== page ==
Some bikes are their own thing, and this is one. If I were to try to describe riding it, I’d have to say it’s a Hot Rod. Meaning it’s not about handling, or braking, or precision. Hot Rodding is about the engine, pure and simple. Guzzi is sometimes considered the Italian Harley, and there are some parallels, but I’d say Harley pales in this comparison. This is a very distinctive bike, a badass, and it’s all about the engine. Something about the new chassis brings out something altogether different from the bike the original engine comes from.

My V11 comes with a complete Mistral exhaust, and an ECU flash to accommodate. Other mods are a tail tidy, (the license plate is still out at the end of the tail, not too far under the sub-frame), a Hyperpro steering damper and valve and spark plug covers done in matching red to the frame and ‘pork chops’. All OEM parts come with the bike but buyer must pay for its packaging and shipping. Recent maintenance includes a full valve service only a few hundred miles ago.

Good luck, you won’t be sorry if you win this bike. It is all that.

The very best part of this particular V11 is the price: the current bid is just over $1,500 at time of writing, and there does not appear to be a reserve set. That is a lot of Italian quality for not a lot of dosh – although we will have to watch this one to see where it goes. The bike looks more reasonably clean than the mileage would suggest, and some desirable modifications. Not too hot-rodded, not too far from stock, and still in presentable condition, this Guzzi has just been broken in. It is not perfect, but that also makes it authentic. If you are a Guzzi fan, you know that these power trains are bullet proof and good for many revolutions of the odometer. Outright performance will not be on par with a Japanese multi, but if you are in the market for a hyper-cycle then M.G. is not likely on your shopping list. Check it out here, drool over the pictures and watch the video. Green is the new black, and has never looked better. If you have the hankering for that V-twin throb but don’t want a potato, you could do far worse than a V11 Sport. Good Luck!!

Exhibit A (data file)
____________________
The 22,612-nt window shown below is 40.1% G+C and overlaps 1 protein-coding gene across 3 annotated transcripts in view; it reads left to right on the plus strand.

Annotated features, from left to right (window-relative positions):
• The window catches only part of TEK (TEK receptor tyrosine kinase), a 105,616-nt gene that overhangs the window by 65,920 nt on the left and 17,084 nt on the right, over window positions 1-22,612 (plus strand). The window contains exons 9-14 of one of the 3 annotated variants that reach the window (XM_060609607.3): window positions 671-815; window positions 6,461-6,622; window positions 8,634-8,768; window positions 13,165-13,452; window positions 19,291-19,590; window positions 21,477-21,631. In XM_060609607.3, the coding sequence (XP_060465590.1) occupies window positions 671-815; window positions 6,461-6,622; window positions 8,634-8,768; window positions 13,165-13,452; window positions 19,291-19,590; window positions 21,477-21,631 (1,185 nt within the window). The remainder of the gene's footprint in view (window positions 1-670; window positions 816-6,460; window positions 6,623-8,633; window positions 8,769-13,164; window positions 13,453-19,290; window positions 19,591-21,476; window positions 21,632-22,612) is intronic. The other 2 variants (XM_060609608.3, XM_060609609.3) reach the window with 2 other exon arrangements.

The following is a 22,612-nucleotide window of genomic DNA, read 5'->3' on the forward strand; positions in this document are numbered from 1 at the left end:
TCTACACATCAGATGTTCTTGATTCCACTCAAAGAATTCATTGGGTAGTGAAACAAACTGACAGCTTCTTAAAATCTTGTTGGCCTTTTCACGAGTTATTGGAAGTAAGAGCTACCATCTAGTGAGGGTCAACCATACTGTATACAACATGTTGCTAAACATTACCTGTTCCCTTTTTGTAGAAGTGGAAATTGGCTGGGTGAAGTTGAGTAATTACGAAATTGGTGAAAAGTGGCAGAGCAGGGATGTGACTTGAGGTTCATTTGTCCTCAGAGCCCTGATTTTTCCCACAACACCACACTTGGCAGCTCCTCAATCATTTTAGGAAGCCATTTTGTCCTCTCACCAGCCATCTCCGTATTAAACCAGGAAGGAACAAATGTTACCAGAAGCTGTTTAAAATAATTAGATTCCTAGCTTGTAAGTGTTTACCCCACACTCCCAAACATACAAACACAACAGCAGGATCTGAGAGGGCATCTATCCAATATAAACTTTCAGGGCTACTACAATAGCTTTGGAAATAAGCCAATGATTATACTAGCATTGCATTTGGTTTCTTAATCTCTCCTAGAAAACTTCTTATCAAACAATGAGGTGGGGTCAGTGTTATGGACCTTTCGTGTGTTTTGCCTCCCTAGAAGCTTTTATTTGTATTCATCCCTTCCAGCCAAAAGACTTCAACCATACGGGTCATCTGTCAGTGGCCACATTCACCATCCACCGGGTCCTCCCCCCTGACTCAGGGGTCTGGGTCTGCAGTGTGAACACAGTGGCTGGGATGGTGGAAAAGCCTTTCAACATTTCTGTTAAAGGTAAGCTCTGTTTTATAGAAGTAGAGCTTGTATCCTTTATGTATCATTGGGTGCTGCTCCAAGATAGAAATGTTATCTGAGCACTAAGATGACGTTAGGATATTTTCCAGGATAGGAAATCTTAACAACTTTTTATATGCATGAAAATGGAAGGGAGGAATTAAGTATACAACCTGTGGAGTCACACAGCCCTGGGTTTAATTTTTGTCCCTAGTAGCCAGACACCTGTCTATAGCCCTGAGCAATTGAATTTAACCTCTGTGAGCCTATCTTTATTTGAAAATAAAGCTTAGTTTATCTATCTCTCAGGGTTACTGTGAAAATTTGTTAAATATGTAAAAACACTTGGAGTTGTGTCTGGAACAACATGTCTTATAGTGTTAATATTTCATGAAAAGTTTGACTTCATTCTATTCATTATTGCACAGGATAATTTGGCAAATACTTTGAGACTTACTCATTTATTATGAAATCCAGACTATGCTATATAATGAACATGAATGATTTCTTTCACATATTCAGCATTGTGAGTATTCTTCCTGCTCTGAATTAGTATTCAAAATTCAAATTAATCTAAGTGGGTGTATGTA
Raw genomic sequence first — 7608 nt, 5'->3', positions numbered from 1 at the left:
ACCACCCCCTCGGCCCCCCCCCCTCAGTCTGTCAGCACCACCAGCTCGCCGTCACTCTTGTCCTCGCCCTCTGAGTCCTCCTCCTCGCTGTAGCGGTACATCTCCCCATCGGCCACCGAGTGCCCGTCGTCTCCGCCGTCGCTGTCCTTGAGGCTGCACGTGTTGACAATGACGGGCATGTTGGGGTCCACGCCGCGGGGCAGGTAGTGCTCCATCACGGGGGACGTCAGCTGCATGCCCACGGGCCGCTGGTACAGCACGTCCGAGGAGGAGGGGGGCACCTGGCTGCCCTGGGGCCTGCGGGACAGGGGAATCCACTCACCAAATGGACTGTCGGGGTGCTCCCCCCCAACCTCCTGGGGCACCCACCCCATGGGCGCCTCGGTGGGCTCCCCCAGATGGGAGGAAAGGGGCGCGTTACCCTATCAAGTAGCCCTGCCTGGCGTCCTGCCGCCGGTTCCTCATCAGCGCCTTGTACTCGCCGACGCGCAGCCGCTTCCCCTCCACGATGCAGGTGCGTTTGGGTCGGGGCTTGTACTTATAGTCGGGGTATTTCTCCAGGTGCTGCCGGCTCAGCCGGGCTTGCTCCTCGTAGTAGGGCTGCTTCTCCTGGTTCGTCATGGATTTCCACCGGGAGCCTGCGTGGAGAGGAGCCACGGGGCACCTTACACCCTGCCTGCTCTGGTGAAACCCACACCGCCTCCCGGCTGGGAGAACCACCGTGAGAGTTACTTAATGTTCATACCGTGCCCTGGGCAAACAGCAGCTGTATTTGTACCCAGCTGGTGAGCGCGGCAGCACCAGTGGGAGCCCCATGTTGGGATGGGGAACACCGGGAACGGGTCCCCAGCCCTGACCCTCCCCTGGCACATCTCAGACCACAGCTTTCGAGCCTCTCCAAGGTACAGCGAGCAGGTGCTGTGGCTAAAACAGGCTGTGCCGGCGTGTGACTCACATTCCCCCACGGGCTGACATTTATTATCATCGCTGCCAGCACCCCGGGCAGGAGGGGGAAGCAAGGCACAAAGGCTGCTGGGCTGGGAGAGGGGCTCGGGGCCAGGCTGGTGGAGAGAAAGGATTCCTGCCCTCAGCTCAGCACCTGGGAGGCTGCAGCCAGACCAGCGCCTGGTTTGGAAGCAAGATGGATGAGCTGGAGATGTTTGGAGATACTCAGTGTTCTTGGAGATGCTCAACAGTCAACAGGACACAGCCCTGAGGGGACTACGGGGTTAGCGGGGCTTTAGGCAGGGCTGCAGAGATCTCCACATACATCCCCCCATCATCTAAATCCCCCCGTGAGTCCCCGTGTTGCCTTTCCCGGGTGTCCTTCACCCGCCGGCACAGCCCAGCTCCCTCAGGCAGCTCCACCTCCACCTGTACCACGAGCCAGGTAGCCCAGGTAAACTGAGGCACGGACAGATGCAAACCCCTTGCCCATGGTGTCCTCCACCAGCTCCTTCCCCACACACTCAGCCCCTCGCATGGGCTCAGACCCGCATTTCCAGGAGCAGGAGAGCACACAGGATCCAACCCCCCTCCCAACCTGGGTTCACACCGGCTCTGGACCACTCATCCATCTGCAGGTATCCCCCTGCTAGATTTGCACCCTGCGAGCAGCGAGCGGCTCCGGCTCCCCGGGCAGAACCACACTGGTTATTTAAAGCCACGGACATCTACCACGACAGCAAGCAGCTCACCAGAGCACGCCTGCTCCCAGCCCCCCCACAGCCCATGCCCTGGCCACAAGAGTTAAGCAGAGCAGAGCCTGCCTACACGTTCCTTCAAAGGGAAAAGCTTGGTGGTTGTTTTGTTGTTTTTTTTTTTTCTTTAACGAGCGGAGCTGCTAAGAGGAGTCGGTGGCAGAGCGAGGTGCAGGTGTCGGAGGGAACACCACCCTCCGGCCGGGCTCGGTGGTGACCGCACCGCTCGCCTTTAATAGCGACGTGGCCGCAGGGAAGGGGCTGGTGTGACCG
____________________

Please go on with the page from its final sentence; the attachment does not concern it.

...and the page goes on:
MI

Mean Green Machine:  2001 Moto Guzzi V11 Sport
BMW October 28, 2019 posted by

Just Broken In – 2004 BMW R1100S

Almost a lightweight by BMW standards, the R1100S was available without all kinds of bells and whistles.  Luckily for us, the owner of this example was thinking long term, and specified ABS, heated grips, and nice option paint.  Phenomenal for nearly 68,000 miles, this might lower the bar for a transition over from cruising or touring.

2004 BMW R1100S for sale on eBay

BMW showed the R1100S in late 1997, and it met a rousing reception as a ’98 model.  Not so many changes were required over the years, and the 2004 edition makes just under 100 hp using a novel single cam method to open four valves per cylinder.  Always pushing the suspension envelope, BMW equipped the R1100S with the Telelever front end, the fork tubes more of a locator with spring and damping done with a conventional-looking shock absorber.  The shaft-drive rear is classic BMW, via the Paralever monoshock.  The package is compact if not underweight, with a generous supersport fairing protecting the rider.

Looking like it might have done all those miles around a carpeted room rather than west Texas, this R1100S shows nicely.  Though photos without the bags would’ve been nice, there’s no evidence of scuffs from keyring, tankbag, or boots.  The selling dealer invites a look at the service records in the eBay auction:

This is a rare two owner BMW that is a remarkable find… it has been meticulously maintained… we have a maintenance log from the owners that will blow your mind…great color, immensely loved and ready for the road. The miles on this bike will fool you, you won’t believe how nice it is in person.